BOOKING IT Raymond Chandler’s “The Big Sleep” is nothing to snooze over" />

BOOKING IT Raymond Chandler’s “The Big Sleep” is nothing to snooze over

The seedy crime novel from 1939 still holds up, generations later.
Raymond Chandlers The Big Sleep remains a classic crime novel, venturing into the inferno that is Los Angeles crime.
Raymond Chandler’s “The Big Sleep” remains a classic crime novel, venturing into the inferno that is Los Angeles crime.
THE MIRROR | KRISTINA CHARSHAVDZHYAN

I guess it’s best to start at the beginning.

I’ve been wanting to fully introduce myself to the crime genre for the past year or so. I’ve had hints of it in the past, such as when I read “The Maltese Falcon” by Dashiell Hammett or watched its movie adaptation starring Humphrey Bogart. 

I decided to break into it by reading another acclaimed noir novel, “The Big Sleep” by Raymond Chandler. 

I don’t think I could have made a better choice. From the minute I cracked open the cover I knew how this novel was going to read. Detective Philip Marlowe – hardboiled, stonefaced and sassier than Wendy’s X account – saunters into an old Los Angeles mansion, where his newest client awaits. After running into the cynical butler he’s greeted by his client’s daughter, Carmen, who comes off as an irritating and occasionally creepy female antagonist. To prove this point she trust falls onto Marlowe and sweet-talks him, all in an attempt to seduce the detective. 

And so the novel starts. Slow, but measured, clearly calculated at every step by Chandler. Every new piece of evidence revealed broadens the book’s horizons and raises the stakes. Thought it would be a simple matter of extortion, an open-and-shut case? Hell no! Soon you’re confronted with a missing person manhunt, pornography, fistfights, murders – lots of ‘em – and seduction. 

Granted, it’s challenging to keep up at times. The novel is so casually action-packed that it’s easy to forget that the entire story takes place over just a few days. Still, Chandler somewhat addresses this, adding in timely updates that allow readers to catch their breath and remind themselves of just how deep Marlowe is into the case.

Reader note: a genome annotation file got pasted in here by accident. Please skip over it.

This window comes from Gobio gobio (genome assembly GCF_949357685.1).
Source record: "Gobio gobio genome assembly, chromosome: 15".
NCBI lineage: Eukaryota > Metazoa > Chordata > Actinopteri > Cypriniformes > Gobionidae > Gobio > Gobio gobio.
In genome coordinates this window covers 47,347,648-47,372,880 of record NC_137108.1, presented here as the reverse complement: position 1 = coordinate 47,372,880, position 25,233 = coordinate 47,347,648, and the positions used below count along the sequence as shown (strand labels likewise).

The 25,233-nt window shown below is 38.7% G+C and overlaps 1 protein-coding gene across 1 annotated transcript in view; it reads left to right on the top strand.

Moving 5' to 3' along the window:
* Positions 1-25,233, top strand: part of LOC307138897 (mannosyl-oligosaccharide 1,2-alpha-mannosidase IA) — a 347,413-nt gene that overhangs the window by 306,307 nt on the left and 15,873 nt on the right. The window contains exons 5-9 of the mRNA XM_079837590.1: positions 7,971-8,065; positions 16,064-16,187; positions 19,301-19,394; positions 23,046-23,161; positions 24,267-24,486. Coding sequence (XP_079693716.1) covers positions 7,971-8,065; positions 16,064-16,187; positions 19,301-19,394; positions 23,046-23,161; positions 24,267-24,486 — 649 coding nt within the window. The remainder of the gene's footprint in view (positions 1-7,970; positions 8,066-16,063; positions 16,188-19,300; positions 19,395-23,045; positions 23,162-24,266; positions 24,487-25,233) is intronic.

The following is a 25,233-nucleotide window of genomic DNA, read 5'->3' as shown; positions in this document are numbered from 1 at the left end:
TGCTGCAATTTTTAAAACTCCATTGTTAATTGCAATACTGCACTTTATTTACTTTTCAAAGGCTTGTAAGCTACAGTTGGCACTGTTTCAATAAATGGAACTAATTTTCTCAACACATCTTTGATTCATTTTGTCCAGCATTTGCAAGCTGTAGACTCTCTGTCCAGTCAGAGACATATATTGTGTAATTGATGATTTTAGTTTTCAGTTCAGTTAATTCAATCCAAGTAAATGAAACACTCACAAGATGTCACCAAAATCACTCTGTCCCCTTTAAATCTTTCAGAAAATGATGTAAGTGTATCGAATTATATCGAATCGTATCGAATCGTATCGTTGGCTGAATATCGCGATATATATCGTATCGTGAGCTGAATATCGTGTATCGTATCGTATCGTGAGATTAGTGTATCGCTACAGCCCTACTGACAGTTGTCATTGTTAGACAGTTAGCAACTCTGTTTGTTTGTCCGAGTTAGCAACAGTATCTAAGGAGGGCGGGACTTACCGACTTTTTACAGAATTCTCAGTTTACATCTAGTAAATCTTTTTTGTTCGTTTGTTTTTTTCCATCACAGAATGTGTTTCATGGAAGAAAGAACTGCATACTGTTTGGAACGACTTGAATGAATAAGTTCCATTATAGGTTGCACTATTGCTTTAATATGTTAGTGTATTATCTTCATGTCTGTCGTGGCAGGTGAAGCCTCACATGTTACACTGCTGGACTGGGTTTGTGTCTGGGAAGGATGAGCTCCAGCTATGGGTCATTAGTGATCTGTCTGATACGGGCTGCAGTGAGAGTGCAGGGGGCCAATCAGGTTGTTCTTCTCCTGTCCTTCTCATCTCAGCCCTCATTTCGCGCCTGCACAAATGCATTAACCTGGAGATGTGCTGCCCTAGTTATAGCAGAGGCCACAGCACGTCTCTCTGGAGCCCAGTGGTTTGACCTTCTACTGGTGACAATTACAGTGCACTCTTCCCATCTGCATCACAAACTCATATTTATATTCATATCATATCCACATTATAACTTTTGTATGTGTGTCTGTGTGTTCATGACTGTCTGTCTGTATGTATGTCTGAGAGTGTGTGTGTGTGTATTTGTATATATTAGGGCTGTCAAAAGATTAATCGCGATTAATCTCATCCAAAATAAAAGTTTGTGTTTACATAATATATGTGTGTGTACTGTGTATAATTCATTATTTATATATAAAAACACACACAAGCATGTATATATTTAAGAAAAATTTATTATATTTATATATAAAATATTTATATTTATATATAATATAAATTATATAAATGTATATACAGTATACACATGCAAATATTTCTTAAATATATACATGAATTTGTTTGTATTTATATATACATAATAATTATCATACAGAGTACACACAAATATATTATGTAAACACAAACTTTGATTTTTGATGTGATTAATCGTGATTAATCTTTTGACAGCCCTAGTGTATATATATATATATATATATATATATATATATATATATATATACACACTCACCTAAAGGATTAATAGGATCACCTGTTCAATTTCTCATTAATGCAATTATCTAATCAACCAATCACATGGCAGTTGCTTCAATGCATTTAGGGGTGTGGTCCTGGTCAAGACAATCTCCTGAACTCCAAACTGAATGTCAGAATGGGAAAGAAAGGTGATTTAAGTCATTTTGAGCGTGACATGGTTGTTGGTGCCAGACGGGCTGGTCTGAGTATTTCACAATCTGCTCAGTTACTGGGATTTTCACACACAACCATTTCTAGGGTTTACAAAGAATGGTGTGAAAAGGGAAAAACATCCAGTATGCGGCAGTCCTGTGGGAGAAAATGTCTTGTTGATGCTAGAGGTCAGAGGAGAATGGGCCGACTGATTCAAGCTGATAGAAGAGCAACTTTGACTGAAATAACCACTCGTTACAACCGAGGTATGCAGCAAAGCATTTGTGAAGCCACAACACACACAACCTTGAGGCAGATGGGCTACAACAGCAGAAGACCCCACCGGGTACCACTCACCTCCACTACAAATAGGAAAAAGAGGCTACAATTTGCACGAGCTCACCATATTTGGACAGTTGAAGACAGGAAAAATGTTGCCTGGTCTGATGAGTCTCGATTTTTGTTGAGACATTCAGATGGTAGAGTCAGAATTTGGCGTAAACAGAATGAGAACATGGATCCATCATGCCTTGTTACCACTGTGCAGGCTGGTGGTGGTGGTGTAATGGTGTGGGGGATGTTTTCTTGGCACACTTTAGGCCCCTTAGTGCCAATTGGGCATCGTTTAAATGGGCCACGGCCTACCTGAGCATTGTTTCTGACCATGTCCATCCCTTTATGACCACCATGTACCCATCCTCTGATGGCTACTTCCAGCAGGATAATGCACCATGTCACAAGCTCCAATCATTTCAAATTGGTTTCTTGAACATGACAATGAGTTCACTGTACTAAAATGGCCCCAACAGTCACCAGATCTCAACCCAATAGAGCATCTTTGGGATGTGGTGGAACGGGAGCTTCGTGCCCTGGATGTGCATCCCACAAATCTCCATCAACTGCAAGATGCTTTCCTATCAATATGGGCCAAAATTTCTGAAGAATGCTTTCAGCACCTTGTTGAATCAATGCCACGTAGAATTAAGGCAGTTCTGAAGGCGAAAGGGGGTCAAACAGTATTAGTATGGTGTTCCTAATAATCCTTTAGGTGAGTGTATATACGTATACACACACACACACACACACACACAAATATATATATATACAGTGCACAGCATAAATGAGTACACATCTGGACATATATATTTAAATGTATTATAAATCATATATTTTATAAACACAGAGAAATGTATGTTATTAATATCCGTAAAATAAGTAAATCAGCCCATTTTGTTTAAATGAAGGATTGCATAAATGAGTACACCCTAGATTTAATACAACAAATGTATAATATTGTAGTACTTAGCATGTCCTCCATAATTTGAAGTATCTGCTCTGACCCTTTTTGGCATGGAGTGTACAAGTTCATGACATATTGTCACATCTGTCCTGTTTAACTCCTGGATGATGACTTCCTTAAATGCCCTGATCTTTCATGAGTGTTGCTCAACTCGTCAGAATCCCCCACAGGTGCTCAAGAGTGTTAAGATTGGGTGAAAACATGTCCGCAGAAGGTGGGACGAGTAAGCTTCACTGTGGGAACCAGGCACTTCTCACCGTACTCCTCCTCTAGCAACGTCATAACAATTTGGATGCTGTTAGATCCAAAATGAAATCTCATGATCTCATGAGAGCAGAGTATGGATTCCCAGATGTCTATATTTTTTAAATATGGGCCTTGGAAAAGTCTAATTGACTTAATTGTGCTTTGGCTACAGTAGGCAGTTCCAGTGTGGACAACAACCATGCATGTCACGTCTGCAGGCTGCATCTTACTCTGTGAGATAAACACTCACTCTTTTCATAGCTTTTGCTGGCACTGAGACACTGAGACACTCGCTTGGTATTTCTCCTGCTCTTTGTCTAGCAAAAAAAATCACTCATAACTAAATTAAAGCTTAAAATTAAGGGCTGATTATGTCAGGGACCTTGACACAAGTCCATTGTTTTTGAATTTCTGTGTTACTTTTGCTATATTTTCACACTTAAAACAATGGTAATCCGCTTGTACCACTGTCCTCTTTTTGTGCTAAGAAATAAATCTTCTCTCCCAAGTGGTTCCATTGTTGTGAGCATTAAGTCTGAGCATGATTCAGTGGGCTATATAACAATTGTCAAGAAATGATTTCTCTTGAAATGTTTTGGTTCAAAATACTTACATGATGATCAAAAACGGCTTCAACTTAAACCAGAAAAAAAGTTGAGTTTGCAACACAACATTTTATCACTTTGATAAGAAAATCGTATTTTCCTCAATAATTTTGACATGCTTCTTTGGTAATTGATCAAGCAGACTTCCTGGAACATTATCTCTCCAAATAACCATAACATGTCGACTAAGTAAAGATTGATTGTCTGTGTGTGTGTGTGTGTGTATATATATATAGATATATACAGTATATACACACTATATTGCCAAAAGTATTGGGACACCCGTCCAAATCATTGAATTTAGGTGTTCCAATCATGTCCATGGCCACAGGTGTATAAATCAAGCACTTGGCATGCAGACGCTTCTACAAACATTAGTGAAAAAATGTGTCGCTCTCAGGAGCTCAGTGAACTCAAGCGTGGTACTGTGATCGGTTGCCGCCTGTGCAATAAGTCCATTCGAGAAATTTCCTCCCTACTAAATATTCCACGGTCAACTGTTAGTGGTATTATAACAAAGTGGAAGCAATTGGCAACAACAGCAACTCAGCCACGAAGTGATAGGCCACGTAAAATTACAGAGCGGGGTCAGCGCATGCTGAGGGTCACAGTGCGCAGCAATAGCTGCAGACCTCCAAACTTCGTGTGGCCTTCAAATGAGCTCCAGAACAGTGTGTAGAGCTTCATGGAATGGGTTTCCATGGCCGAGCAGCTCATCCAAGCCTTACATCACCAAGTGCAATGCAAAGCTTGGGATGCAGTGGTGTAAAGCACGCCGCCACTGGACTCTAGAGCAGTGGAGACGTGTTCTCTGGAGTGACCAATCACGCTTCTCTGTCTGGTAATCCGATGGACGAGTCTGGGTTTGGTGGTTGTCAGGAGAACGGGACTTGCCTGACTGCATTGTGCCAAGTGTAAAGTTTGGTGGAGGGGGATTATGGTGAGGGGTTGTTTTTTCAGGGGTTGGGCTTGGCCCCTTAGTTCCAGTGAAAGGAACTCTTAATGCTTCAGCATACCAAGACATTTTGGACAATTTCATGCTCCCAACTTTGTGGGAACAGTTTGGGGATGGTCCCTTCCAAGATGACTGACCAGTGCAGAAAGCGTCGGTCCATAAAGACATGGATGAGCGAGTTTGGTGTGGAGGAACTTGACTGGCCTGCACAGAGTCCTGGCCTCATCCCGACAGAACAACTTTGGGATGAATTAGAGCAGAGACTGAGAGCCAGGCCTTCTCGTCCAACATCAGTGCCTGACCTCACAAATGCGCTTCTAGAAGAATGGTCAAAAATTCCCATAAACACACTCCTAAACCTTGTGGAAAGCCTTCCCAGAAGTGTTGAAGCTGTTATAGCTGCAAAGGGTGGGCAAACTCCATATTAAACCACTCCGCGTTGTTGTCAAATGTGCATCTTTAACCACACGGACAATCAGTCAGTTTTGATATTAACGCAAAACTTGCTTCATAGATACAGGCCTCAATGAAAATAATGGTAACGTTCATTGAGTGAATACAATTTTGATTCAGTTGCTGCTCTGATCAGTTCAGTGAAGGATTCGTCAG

Speaking of Marlowe, the entire novel is told from his point of view. His first-person narration adds an extra layer of reality to the brutality of the story. His wisecracking remarks, already obviously present in his dialogue, becomes ever more vivid in his private thoughts. Interestingly enough, this choice also amplifies the mystery of the novel, as Chandler uses Marlowe to withhold some information from us and let us discover the details of the case through inference and surprise.

The rest of the characters are just as vivid, although not necessarily as complex. The characters are very easy to recognize and understand. Carmen becomes the insane troublemaker, while her sister Vivian is a femme fatale of sorts. There’s a tough racketeer out for revenge, a police chief who doesn’t give a damn because his department doesn’t have the funds to chase the case, the lying and scheming press and, of course, the main criminals out to make sure that they get the job done.

Point is, though, that even if you’re only slightly familiar with detective fiction you’re bound to recognize these tropes. That doesn’t mean the novel is boring, however. Rather, it’s oddly refreshing to go back to one of the original pieces of source material. Given how far the crime genre has grown in scope, scale and popularity over the last century, it’s nice to see a calm, badass detective like Marlowe show off his sleuthing skills to amateurs.

Perhaps this novel’s strongest point, however, is the mood it creates for its setting. Marlowe operates entirely within LA County, with locales such as West Hollywood, Laurel Canyon and Beverly Hills playing prominent roles in the plot. 

Yet, these are not the cities we modern-day Angelenos are intimately familiar with. This is the grungy, shifty, seedy 1930s LA that Chandler and his contemporaries lived in. Even with the occasional victory achieved by Marlowe and the other protagonists, there exists a low-lying fog of cynicism and despair throughout the novel that never quite leaves no matter how hard you try to shake it off. It’s at odds with the LA that’s often portrayed: filled with celebrities and dreams of making it big. It’s mysterious and depressing, and it draws us farther and farther into a Los Angeles that few really know.

My Rating: 9/10

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Daimler Koch, Online Editor-in-Chief
As the Executive Editor-in-Chief of my own weekly satirical newsletter, I’m always striving to improve my writing skills in all forms. During my first year of Journalism, I was an Arts and Entertainment staff writer and later the editor of the Opinion section. Now, I’m the Online Editor-in-Chief for the Mirror. Outside of school, I’m always either reading, pretending to be four different people for my newsletter, or preparing for my next martial arts belt test. After I graduate high school, I will go to college and study to become an English professor.
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